A bill tabled by Energy Minister Gerry Phillips would protect consumers from hidden contract costs, excessive cancellation fees, negative-option contract renewals and other unfair industry practices.
Consumers who feel they were pressured into signing a contract for electricity or natural gas will have three possible cancellation alternatives, including a 10-day cooling off period and another 30 days after receiving the first bill.
But local residents, who now pay on average $75 more per month for power if they signed up with a retailer, will continue to be drawn in by slick sales pitches despite increased government protections, McMillan said.
"People don't catch on quick enough."
McMillan recently obtained figures from the Orillia Power Corporation comparing the cost of 1,000 kilowatt hours of electricity for customers who stayed with the utility with those who signed fixed contracts with energy retailers.
Where a regular OPC customer would pay $112.
43 per month, the customer buying power from a retailer would be charged $184.04 $75.61 more.
The regular customer is paying 5.8 cents for the commodity $58 for 1,000 kw/h, while the retail customer is dinged nine cents $90 per 1,000 kw/h. And because the retail customer does not participate in a price-averaging plan called the provincial benefit, they pay a further $39.41 on 1,000 kw/h.
When you multiply $75 times the 1,800 households in Orillia signed up with retailers, that's $1,620,000 that is funneling out of the community every year, McMillan estimates.
Retailers provide their customers with guaranteed prices to protect them from fluctuations in the market. This made sense when people were buying natural gas from retailers because that commodity was subject to large and unpredictable swings in price.
But the price of electricity has been regulated for residential consumers since the retail market was closed in October 2002 after five months of haywire prices, McMillan said.
"It failed so bad, they closed it down and capped prices."
There is no shortage of electricity in the province and wholesale prices have averaged 3.2 cents this year.
It would take a catastrophe that knocked out two nuclear plants for prices to approach the nine cents retailers are charging for electricity, McMillan said.
Simcoe North MPP Garfield Dunlop believes the province should tighten the rules for electricity retailing.
"Something's got to be done. I've had nothing but complaints about these high-pressure salesmen knocking at the door," Dunlop said.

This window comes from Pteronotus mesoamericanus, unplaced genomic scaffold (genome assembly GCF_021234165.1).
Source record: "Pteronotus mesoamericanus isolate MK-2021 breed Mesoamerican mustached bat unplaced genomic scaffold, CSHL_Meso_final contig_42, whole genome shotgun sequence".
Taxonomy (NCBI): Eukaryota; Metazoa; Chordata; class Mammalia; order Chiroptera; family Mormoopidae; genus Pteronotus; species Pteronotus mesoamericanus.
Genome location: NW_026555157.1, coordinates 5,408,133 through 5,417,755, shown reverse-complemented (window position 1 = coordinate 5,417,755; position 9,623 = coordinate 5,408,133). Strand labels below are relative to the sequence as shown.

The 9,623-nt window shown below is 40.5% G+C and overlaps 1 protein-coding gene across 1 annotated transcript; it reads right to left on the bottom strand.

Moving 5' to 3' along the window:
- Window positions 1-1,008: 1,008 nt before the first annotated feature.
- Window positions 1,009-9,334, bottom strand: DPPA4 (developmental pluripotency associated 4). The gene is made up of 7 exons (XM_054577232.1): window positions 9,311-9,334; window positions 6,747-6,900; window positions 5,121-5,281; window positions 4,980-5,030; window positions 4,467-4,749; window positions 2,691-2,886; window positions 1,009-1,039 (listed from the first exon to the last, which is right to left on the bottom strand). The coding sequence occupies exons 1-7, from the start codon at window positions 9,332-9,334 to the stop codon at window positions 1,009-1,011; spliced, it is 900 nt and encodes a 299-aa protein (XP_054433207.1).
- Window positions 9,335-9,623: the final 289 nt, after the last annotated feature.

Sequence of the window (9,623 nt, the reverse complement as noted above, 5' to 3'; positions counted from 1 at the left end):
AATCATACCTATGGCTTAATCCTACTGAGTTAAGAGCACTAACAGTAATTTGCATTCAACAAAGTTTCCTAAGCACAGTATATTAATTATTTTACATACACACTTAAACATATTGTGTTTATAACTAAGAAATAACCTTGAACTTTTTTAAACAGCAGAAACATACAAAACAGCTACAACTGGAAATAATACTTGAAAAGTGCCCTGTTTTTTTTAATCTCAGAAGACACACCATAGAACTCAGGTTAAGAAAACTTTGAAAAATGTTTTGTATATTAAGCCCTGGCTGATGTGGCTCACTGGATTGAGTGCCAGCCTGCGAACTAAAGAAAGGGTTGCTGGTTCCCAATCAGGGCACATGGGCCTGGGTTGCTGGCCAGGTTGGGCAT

"I'm glad it's out there. This is a good bill."
Dunlop isn't convinced the practice of re-selling electricity should be banned completely, though there is a private member's bill before the House proposing exactly that.
"I want to examine what the government bill will do and compare the private member's bill," Dunlop said.
The government must take the protection of consumers against unfair, misleading or simply confusing retailing practices," Phillips told the legislature.
"It's time to bring the abusive practices to a stop, for the good of both consumers and the reputation of the industry."
The legislation will also provide greater fairness and transparency for consumers through rate comparisons and the use of plain language in contracts, added Phillips.
"It would require far greater disclosure on the part of electricity retailers and gas marketers, including providing plain language disclosure about key contract terms."
If the bill is passed, energy retailers will no longer be allowed to sign people to contracts on the telephone, Phillips said.
"It would also require an explicit and standardized format for showing consumers the difference they would pay on their monthly bill... (compared with) staying with their utility," Phillips said.
Energy sales people who go door-to-door will have to wear identification badges and undergo training and background checks, and they will no longer be allowed to have someone other than the utility account holder sign a contract for services.
Direct Energy, one of the largest electricity retailers, said all energy retailers have to fine-tune aspects of their sales process to ensure they are being "as transparent and responsive to consumers" as possible.
In the past year, the company has introduced third-party verification calls to make sure consumers understand what is being offered to them, and introduced plain language contracts, said Hillary Marshall, vice-president of communications for Direct Energy.
The other most common complaints stemmed from the fact consumers believed the private energy retailer was affiliated with their local power utility, and thought the contacts would guarantee prices lower than the local utility's default price.
"Unfortunately and too frequently, promises are made about cheaper, long-term energy prices and sales people pressure customers for a quick deal on their doorsteps," Phillips said.
"We've all heard stories from constituents, friends and family members who felt pressured, confused or misled."
Homeowners who signed long-term energy contracts complained they were tricked into paying a much higher rate than people who buy their power from a local utility, where electricity rates have remained relatively stable for several years.
Energy retailers have made the top 10 list of complaints to Ontario's Ministry of Consumer Services for three years, and are the topic of about 150 complaints to the government every week.